“Certain parts of Tokyo have capped out in potential power development, for example, because the upstream production of power has capped out, while certain other regions have potential. That’s why we looked at a location like Saitama City to get 100MW of IT load, which is incoming power – which is higher, so we have secured that and it has been unique in terms of what we have been able to pull off in Tokyo,” he says.

PDG is also pursuing its own sustainability targets by working with local utility companies “to find better ways to procure power”.

Salgame explains: “That is becoming an extremely important factor in data centres and we are taking a leadership role in working through ways we can acquire green power. That will increase our ability to secure more power while meeting our customers’ expectations that facilities will be greener and greener.”

Further details will be shared over the coming months, Salgame says, but he does add that now incoming power has been secured, PDG can buy green power in the local market.

A similar approach has been taken in its other locations. Last year in Indonesia, the state-owned utility provider PLN started to issue tradable renewable energy certificates (REC), which companies can buy to offset their carbon footprint and support clean energy programmes. PDG was the first corporate in Indonesia to acquire the REC.

Salgame says: “It gives us the potential to maximise our acquisition of green power in Jakarta more than other players.”
In Japan, renewables take a different approach, with the country turning to wind and nuclear ahead of solar. In July, the government revised its energy-mix targets to almost double the total grid contribution from renewables to 2030 – from 18% to 36-38% by the deadline.

Coal will shrink from 26% to 19% of the total mix, and gas from 56% to 41%. New fuels such as hydrogen and ammonia will account for about 1%, with nuclear unchanged at 20-22%.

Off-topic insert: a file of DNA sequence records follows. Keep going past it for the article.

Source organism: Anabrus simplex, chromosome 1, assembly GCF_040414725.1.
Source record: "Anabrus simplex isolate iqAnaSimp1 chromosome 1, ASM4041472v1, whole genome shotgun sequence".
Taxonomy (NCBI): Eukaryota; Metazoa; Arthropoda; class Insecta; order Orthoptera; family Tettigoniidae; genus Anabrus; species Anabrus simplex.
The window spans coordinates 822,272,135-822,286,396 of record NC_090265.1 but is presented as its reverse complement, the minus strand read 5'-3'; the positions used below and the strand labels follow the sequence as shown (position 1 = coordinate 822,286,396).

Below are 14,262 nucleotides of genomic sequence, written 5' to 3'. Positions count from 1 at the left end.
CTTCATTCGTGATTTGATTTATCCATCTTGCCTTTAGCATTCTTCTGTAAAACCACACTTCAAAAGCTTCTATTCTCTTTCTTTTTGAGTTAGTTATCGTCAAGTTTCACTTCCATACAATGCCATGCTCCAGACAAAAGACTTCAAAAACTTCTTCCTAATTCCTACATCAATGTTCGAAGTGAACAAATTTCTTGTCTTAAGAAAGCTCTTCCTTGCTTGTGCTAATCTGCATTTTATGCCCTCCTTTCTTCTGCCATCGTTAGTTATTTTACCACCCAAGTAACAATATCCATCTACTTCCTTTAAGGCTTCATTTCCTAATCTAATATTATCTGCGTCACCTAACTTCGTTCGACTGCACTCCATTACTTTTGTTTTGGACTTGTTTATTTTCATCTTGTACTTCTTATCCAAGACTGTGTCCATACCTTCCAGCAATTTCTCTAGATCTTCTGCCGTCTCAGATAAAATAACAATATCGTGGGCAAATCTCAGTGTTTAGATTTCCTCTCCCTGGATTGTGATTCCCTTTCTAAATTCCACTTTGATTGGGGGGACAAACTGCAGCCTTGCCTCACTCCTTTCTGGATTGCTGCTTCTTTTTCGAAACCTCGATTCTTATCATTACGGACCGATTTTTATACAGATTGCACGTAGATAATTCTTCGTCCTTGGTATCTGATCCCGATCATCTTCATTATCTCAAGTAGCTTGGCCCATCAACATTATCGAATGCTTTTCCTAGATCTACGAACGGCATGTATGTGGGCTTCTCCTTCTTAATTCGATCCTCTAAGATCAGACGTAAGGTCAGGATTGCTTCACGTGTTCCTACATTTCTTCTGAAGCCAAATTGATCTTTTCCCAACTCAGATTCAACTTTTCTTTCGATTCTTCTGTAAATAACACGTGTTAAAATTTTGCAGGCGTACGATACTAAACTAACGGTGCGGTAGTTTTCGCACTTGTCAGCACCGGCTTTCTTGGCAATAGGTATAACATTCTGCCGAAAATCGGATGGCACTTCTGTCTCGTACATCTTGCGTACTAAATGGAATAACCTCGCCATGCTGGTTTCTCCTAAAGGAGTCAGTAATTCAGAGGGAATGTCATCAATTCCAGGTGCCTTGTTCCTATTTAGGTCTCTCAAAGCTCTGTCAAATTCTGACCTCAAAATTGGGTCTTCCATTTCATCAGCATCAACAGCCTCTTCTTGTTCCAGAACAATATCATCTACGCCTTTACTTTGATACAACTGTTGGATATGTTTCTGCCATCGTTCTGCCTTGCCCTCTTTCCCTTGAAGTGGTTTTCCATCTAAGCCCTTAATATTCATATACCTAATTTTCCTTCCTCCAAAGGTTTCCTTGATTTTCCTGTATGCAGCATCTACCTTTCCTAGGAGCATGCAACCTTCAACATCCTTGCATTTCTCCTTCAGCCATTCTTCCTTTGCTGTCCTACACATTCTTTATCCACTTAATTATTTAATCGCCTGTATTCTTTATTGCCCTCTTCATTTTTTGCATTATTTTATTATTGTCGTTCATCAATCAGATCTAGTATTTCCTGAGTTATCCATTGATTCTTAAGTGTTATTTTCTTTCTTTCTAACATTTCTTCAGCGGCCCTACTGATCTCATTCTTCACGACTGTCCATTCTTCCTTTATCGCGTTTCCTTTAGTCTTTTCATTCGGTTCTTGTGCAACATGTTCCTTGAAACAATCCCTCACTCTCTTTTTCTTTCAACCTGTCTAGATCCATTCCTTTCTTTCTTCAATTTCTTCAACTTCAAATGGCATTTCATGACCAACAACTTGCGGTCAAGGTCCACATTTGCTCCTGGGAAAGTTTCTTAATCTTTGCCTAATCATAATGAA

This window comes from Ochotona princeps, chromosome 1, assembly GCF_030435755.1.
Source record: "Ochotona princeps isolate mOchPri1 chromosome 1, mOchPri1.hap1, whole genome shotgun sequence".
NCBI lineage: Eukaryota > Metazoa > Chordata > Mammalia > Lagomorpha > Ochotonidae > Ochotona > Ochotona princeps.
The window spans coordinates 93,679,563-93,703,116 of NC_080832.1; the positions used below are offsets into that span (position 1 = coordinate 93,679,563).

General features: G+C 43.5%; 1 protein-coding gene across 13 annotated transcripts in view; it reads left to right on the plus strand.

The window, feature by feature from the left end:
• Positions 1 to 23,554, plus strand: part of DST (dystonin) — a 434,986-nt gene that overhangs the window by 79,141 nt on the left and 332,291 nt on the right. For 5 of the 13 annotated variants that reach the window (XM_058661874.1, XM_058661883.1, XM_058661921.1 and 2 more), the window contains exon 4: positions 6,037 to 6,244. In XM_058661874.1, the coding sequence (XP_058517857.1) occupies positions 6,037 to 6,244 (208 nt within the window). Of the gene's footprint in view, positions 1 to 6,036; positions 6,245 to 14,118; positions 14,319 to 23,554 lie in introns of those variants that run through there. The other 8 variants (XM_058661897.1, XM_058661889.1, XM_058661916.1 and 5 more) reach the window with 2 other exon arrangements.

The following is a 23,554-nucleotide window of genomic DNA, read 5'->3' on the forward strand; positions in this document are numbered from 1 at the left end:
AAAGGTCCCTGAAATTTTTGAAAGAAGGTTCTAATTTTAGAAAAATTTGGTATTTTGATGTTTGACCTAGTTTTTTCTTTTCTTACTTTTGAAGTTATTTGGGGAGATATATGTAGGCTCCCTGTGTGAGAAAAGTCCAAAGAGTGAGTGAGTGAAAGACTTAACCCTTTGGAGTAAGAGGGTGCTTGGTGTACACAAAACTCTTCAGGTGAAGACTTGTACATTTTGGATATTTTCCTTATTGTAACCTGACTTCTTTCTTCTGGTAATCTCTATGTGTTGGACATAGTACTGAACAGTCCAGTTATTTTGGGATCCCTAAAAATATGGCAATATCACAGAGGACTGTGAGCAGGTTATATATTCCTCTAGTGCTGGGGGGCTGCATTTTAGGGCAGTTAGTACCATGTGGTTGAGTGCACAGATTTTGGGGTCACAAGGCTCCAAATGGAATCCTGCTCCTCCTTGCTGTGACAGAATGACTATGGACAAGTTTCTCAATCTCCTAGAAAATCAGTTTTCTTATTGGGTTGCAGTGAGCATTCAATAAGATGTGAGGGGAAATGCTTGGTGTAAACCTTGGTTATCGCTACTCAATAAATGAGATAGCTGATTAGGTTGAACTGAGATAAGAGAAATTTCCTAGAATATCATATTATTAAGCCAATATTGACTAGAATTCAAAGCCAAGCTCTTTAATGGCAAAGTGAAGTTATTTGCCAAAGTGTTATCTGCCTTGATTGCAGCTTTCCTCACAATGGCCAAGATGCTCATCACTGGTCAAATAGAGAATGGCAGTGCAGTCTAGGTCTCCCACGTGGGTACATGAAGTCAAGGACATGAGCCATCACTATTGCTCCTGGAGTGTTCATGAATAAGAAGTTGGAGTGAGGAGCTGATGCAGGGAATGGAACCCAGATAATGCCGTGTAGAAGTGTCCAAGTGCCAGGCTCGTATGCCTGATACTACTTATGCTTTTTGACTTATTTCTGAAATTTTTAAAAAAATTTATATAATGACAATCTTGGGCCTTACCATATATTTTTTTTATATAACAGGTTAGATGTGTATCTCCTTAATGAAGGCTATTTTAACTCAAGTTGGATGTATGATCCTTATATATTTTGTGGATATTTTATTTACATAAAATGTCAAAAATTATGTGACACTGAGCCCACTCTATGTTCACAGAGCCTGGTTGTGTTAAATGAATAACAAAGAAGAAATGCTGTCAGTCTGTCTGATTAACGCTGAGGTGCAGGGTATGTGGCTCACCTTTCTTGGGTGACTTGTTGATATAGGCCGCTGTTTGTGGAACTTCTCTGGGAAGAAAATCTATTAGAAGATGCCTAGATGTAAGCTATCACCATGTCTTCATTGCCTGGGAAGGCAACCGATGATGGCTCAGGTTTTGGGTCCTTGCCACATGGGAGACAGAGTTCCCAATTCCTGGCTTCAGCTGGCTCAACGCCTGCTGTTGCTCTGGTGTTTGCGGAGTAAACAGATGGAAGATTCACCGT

These cuts will help Japan achieve its higher targets for the reduction of carbon emissions. Previously aiming for a cut of 25% on 2013 levels, the country’s aim is now for a 46% reduction by 2030.

However, given the energy-intensive nature of data centres, they will no doubt have their own part to play in the national effort.

Salgame says: “Japan has certain kinds of renewables that are more prevalent, while in other markets they could be other kinds. For example, in India, certain parts have a lot of solar, while others use more wind. So, we work locally with utilities suppliers to procure power that is more available in that market and the same will happen in Tokyo and other markets we work in.”

Beyond Tokyo
Once established in a new market, PDG’s tried and tested strategy is to expand in-country and Japan will follow the same path. Salgame says: “We expect to add more data centres whenever we get to acquire good land and make good acquisitions, and it will be in Tokyo and in other parts of Japan as well.”

That strategy will see immediate focus fall on building strength in the five established markets.

“We will do a lot more in each of them,” Salgame adds. “Then we continue to look at other markets, whether it’s Korea, the Philippines, Australia.”

For now, it’s all eyes on Tokyo, as the market evolves and PDG plants its flag in the soil.

As of May 2021, ReportLinker counted more than 20 third-party data centre service providers operating more than 90 facilities. Japan also has several on-premise facilities owned by local enterprises.

“You have a couple of US players who are in Asia, then you have operators in countries who are home-grown entrepreneurs and single-country operators, home-grown telcos, and so on. We fill the gap of the pan-Asia operator. There is no winner-takes-all in any city, location or country,” Salgame says.

Observing that each market requires “at least three credible operators”, his outlook is that over the next two to three years these will begin to emerge in Greater Tokyo, with each operating multiple sites.

The competition is certainly heating up. Last year, Equinix and GIC announced xSCale, while Colt, AirTrunk and Lendlease have also ramped up activity. In addition to the cities of Saitama, Inzai and Osaka are also seeing an uptick in interest.

On the outlook, Salgame says: “There will always be a number of operators but the top three will become a very credible set of players for hyperscale customers. In terms of those three emerging, I think the landscape is wide open. It is a market that is still at the very early stages of high growth potential.”